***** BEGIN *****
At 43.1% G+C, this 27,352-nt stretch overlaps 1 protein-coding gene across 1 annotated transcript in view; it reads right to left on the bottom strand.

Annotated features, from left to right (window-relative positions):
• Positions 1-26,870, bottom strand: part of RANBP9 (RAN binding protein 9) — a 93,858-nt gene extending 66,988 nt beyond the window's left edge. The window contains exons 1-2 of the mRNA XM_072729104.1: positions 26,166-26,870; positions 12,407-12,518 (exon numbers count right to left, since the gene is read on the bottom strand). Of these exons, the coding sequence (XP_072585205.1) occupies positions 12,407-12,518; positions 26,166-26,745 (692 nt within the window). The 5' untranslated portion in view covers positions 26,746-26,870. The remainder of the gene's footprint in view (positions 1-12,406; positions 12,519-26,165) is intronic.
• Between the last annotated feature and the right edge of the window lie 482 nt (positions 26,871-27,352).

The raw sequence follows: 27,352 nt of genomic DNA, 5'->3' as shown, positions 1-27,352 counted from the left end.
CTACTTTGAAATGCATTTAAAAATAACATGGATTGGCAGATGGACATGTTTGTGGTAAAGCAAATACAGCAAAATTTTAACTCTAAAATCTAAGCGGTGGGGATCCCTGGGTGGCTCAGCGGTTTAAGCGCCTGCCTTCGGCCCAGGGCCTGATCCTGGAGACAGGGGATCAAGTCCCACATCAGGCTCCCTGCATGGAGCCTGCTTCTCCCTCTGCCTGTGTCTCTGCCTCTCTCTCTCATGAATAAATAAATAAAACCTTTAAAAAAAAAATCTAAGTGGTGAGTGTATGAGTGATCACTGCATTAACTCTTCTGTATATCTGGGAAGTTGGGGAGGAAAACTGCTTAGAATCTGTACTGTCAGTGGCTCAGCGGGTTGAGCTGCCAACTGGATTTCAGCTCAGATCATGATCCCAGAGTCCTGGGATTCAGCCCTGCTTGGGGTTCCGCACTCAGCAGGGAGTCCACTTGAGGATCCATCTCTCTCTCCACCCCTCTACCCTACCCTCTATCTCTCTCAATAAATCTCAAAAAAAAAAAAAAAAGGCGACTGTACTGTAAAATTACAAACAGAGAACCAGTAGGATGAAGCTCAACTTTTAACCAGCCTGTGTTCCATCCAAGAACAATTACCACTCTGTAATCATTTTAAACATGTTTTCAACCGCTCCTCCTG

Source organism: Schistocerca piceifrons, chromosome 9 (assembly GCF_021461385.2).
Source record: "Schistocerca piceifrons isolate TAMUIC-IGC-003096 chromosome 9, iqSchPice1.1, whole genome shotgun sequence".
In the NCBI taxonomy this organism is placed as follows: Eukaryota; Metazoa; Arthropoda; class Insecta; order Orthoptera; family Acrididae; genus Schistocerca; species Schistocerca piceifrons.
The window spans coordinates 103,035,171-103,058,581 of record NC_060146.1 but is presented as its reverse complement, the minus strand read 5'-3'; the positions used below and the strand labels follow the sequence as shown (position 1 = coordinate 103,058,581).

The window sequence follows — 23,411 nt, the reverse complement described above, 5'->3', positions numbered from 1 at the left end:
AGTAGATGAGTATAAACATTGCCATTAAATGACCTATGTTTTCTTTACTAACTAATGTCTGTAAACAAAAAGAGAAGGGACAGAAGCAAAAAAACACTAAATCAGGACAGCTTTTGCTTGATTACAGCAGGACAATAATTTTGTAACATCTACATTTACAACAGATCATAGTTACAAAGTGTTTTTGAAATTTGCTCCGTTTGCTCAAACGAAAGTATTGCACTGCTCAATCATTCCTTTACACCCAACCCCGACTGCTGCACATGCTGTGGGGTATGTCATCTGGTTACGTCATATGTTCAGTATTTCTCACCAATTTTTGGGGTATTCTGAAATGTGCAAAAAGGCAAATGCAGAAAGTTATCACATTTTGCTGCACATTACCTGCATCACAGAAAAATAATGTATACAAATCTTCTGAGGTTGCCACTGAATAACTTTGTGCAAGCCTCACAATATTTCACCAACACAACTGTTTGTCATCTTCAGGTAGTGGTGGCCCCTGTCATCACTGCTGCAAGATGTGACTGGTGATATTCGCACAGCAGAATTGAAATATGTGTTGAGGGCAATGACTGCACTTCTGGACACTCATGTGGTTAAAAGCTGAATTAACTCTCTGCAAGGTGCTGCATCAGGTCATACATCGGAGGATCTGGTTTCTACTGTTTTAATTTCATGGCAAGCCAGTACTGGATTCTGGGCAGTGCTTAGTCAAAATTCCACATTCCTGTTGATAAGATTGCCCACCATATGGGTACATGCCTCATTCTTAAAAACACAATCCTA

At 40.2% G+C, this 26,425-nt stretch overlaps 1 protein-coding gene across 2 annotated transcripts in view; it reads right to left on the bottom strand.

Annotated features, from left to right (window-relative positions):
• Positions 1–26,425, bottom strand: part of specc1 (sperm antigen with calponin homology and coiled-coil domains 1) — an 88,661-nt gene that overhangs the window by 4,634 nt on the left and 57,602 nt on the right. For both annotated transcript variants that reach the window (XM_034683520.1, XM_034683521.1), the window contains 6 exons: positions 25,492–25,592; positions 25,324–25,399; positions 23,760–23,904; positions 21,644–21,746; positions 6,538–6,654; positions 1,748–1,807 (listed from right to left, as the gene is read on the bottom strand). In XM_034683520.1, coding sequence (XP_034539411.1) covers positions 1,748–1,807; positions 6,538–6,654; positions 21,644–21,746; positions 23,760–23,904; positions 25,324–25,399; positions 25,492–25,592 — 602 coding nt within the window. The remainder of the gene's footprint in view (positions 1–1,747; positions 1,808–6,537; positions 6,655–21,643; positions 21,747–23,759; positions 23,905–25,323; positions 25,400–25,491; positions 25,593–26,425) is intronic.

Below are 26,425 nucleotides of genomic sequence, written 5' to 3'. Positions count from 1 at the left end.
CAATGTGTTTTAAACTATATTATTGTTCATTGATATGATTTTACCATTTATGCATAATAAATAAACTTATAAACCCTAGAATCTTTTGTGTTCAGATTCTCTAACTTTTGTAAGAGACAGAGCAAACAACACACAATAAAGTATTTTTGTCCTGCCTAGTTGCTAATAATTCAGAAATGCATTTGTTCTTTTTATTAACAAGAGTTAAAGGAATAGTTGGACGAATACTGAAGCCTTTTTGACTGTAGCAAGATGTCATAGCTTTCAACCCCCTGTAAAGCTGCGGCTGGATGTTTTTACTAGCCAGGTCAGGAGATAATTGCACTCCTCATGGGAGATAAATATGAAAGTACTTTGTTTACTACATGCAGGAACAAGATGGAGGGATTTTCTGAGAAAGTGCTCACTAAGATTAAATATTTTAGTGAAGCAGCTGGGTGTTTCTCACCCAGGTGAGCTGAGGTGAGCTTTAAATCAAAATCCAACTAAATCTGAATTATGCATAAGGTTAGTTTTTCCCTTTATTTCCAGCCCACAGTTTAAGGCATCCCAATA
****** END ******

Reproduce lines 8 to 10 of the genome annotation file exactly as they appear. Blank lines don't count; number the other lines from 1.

Source record: "Schistocerca piceifrons isolate TAMUIC-IGC-003096 chromosome 9, iqSchPice1.1, whole genome shotgun sequence".
In the NCBI taxonomy this organism is placed as follows: Eukaryota; Metazoa; Arthropoda; class Insecta; order Orthoptera; family Acrididae; genus Schistocerca; species Schistocerca piceifrons.
The window spans coordinates 103,035,171-103,058,581 of record NC_060146.1 but is presented as its reverse complement, the minus strand read 5'-3'; the positions used below and the strand labels follow the sequence as shown (position 1 = coordinate 103,058,581).